From Racism to Social Networking, GTA V Certainly Has a Lot to Say About Society

Despite the fact it’s the favored scapegoat for teenage violence in our world by ignorant Senators and ill-informed citizens, Rockstar Games’ Grand Theft Auto series is actually one of the most vocal satires about our society today. Grand Theft Auto IV, for example, happened to be particularly cynical of the lauded American Dream and often forced us to consider how possible success really is for someone born outside of the system.

And with their latest release of Grand Theft Auto V, the writers and developers of the game have sought to comment on our modern society today in nearly every way possible.

One of the most predominant being what it has to say about the family structure. Protagonist Michael serves as the narrative vehicle for this, as his dysfunctional nuclear family arguably casts some doubt on the favored family structure of the 60’s. Does it really work? Does it really bring happiness? Obviously in Michael’s case, not everything is hunky dory in a Leave it to Beaver sense. His wife is cheating on him, his son is a buffoon, and his daughter is hanging out with people your mother typically warns you about. He’s miserable, and his failures and insecurities as a family man help to perpetuate this point. This is also brought to light by one radio spot that encourages people to vote “Yes” on a proposition that outlaws the nuclear family altogether.

But this is only scratching the surface of the satirical well Rockstar has set up in GTA V. The entire Life Invader company is meant to poke fun at the entitlement of youth and the overreaching nature of social media, and it’s easy to guess how the developers want us to feel about the company from the get go. Even the negatively-charged title of “Life Invader”is a pretty strong indicator that social media often takes things a step too far in our lives.

We even hear comments on the jaded nature of many film lovers, as we hear Lester’s complaints about films today being nothing more than sequels and bombastic superhero films that don’t further the art form like the classics of old. This entire statement is played out in a mildly amusing conversation between the two when Michael is driving around in preparation for the first jewel heist of the game.

Then there’s the sleazy Simeon using the color of his skin to guilt people into purchasing cars from him, since, in his mind, people won’t want to be known as a “racist”, and will therefore be more inclined to spend money. Whether or not it works for him isn’t ever really made clear, but it does a lot to comment on how we are very careful about racial issues in our society today.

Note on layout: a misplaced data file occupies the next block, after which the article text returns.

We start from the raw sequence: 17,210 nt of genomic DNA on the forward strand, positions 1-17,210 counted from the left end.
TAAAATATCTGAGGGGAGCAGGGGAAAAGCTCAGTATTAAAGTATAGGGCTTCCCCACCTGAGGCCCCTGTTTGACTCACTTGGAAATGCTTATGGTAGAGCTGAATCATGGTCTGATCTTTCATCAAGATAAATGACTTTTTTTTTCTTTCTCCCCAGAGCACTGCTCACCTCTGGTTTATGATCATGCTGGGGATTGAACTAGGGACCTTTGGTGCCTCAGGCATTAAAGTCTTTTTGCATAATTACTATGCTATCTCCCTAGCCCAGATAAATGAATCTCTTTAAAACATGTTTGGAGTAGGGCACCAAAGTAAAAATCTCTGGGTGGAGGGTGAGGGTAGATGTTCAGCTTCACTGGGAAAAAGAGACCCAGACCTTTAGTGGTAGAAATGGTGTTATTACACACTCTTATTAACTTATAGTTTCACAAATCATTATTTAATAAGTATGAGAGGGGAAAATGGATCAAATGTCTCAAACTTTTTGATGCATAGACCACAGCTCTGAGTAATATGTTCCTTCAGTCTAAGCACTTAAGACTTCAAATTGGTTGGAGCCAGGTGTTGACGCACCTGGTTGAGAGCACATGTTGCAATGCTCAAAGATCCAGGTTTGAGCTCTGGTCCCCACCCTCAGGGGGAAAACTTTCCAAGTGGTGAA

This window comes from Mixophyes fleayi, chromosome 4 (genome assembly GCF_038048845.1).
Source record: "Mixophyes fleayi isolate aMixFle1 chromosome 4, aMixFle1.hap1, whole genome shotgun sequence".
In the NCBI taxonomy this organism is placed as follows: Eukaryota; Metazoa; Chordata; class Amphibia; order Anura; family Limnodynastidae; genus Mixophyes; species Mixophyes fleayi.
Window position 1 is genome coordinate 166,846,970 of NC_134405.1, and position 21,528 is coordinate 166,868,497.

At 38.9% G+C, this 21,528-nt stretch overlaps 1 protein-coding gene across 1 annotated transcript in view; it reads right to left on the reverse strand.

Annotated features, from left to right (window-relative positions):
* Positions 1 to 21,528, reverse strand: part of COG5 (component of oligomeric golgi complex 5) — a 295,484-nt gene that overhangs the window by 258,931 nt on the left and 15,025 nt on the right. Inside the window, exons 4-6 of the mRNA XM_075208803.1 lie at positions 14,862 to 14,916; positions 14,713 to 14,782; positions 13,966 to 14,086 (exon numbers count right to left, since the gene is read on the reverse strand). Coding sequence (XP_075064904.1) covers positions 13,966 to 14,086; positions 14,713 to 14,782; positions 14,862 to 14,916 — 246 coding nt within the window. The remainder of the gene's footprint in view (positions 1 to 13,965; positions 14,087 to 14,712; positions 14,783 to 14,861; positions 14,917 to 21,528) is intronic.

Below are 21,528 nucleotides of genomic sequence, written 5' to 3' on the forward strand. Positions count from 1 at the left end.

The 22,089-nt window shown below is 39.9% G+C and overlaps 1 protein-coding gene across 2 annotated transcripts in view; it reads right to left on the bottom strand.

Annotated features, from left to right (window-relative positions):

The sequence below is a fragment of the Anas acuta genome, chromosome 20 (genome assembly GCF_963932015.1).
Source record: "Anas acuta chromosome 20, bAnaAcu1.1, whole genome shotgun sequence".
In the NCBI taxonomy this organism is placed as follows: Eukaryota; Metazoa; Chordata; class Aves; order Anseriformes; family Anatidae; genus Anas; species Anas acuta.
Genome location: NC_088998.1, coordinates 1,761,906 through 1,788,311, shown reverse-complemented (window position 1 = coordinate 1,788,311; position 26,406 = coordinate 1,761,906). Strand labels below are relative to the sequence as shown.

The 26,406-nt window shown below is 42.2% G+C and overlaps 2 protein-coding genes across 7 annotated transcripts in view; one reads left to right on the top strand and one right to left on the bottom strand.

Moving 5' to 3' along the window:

And even with all of these, there’s still a ton of other references large and small that show us how Rockstar intends to comment on society in our modern day. Online gaming trolls, the stock market corruption, bailouts and financial issues, outsourced jobs, and even the returning cynicism of the American Dream are all touched on in varying ways.

And really, it’s neat to see a game take our modern society to task in such a blatant way. Films are often wont to do this, but games (especially those within the triple-A sphere) don’t always tend to talk about issues such as these.

Still, I can’t help but feel that despite the litany of things the creators have to say about our world in GTA V, there’s a real lack of meaning behind the satire, instead leaving us in a world wallowing in cynicism.

What do I mean? Here’s the thing; satire is meant to poke fun at things and spark conversation and debate about how we conduct our lives or why we perform certain actions. And when it’s used right, it’s incredibly effective.

The problem here is that there’s such an abundance of it that any statement made about society today in GTA almost loses some of its impact. In this world, everything is dumb, everything is negative, and everything is exploited in one way or another. When you do this, you suddenly leave the world feeling cartoonish and weak, instead of thoughtful and compelling.

I’ll be the first to agree that the real world is a mess. We face real issues in the social and economic spheres every day of our lives, and it’s great to see works of fiction comment on them and show us how ridiculous some aspects of our lives really are. But for all the terrible things we face, there are also a number of great things that are a part of our world as well.

The problem is that, like any negative Debbie Downer-type we’ve met, the game seems to think that everything is a mess and that we should almost feel embarrassed about it in some way. This simply isn’t true, and I found that because of it, the game’s satire started to wear on me after a certain point.

It’s almost disappointing in a way, really, since GTA V is one of the first games whose ideas of satire actually wowed me in the start. But the more I play, the more I can’t help but feel like it’s ever the contrarion, reverting to taking jabs where it could be asking meaningful questions.

What did you think of the satire of GTA V? Tell me in the comments below!

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  1. Blake A.

    I think that is the point of GTA V. Not to be a satire that hits just close enough to home to make an impact, but a look at the world through a lens smeared with hyper-negativity. I think, with this game as opposed to GTA IV, Rockstar wanted you to be offended instead of enlightened. Because heists and rocket launchers and LifeInvader.

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